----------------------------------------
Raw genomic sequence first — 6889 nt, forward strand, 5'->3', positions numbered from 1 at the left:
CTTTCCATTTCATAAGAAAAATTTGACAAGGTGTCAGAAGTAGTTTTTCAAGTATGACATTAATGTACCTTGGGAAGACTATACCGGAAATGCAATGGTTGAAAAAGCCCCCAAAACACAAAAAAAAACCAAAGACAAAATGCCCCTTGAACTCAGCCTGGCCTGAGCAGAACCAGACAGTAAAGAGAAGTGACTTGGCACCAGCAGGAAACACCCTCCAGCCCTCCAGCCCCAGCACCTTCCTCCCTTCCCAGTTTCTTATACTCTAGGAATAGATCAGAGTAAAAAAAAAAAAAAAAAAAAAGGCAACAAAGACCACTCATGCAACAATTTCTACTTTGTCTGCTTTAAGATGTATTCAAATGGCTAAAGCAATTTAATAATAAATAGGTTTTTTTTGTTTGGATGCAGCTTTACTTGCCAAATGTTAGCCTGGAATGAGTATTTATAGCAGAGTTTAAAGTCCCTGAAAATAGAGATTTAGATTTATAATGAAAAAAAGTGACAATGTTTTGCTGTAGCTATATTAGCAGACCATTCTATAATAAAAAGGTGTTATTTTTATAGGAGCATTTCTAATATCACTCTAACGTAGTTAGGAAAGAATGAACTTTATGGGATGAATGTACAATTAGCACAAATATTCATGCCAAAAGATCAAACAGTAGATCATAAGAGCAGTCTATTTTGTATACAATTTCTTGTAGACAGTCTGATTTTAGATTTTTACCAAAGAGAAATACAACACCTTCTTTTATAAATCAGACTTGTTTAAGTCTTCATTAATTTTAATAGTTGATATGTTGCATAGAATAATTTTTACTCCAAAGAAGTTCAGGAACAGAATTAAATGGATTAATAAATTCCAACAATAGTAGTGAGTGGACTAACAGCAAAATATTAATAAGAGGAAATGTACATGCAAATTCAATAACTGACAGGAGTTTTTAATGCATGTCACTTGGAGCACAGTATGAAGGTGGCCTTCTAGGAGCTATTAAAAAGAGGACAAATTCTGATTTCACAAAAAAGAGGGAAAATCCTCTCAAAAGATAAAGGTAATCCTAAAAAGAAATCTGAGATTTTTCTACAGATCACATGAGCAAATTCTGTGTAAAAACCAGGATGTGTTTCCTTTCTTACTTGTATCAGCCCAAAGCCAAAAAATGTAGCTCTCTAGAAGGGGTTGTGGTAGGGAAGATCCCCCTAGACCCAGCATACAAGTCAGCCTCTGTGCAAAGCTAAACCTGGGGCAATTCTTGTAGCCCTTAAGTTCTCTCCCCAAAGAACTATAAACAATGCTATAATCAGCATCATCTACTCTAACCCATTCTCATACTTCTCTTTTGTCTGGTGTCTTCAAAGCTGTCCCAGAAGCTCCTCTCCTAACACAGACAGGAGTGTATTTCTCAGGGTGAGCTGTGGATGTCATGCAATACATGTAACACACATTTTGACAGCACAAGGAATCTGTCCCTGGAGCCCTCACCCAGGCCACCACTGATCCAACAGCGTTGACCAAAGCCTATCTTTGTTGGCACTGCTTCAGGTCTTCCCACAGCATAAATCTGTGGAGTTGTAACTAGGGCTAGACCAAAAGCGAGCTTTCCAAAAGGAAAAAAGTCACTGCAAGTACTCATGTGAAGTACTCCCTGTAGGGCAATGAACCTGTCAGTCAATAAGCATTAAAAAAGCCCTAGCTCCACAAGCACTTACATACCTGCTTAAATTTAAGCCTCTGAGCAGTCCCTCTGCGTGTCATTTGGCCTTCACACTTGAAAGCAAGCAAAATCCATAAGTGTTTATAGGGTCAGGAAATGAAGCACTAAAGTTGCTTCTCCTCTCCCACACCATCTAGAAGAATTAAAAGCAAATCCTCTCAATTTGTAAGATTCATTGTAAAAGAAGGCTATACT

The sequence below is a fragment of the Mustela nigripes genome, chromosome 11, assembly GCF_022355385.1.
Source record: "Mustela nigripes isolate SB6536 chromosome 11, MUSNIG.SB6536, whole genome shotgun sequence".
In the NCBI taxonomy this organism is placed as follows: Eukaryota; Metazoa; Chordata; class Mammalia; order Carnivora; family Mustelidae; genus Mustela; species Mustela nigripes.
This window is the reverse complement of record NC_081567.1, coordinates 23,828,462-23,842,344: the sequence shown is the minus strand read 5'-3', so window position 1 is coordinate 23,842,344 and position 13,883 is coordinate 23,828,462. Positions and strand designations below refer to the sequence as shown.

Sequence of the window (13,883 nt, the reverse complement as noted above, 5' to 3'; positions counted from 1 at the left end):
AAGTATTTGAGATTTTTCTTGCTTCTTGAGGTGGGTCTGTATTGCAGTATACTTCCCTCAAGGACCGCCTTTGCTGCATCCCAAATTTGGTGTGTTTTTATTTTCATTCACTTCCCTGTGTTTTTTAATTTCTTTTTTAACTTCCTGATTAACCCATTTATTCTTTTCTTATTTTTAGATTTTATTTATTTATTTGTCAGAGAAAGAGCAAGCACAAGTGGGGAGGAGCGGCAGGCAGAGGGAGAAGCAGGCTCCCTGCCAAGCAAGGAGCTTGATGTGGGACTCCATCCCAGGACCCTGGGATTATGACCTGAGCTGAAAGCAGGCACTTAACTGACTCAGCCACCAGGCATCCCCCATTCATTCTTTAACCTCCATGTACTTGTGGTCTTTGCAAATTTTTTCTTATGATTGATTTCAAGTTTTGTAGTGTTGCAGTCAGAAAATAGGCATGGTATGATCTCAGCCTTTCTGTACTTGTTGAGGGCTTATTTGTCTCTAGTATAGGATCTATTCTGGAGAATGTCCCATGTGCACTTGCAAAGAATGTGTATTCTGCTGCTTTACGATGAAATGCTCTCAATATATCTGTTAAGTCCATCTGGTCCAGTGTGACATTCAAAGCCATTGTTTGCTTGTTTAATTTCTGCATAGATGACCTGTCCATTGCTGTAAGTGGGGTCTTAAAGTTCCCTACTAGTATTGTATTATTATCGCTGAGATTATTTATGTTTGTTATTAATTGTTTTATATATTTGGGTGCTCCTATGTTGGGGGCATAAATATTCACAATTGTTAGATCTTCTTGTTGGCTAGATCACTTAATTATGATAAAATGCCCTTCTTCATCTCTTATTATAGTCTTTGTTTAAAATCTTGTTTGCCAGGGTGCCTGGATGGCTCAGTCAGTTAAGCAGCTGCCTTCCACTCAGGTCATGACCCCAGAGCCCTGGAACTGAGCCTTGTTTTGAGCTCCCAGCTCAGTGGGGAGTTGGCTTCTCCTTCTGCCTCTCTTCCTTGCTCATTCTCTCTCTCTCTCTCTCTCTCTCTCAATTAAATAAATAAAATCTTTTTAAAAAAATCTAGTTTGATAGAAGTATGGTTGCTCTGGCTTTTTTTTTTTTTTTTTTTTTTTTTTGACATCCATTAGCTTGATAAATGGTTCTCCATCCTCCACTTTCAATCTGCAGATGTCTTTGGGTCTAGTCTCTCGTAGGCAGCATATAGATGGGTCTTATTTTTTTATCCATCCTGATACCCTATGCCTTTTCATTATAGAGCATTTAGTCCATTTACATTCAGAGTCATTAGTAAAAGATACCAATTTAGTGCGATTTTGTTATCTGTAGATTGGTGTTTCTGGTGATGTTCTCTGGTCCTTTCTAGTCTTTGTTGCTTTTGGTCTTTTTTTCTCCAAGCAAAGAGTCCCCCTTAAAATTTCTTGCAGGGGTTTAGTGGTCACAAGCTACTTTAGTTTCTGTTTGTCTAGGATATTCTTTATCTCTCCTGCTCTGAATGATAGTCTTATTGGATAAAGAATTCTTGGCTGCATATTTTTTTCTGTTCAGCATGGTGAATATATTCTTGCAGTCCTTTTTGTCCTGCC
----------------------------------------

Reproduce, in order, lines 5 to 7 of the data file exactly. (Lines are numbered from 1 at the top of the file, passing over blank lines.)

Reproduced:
In the NCBI taxonomy this organism is placed as follows: Eukaryota; Metazoa; Chordata; class Mammalia; order Carnivora; family Mustelidae; genus Mustela; species Mustela nigripes.
This window is the reverse complement of record NC_081567.1, coordinates 23,828,462-23,842,344: the sequence shown is the minus strand read 5'-3', so window position 1 is coordinate 23,842,344 and position 13,883 is coordinate 23,828,462. Positions and strand designations below refer to the sequence as shown.

Sequence of the window (13,883 nt, the reverse complement as noted above, 5' to 3'; positions counted from 1 at the left end):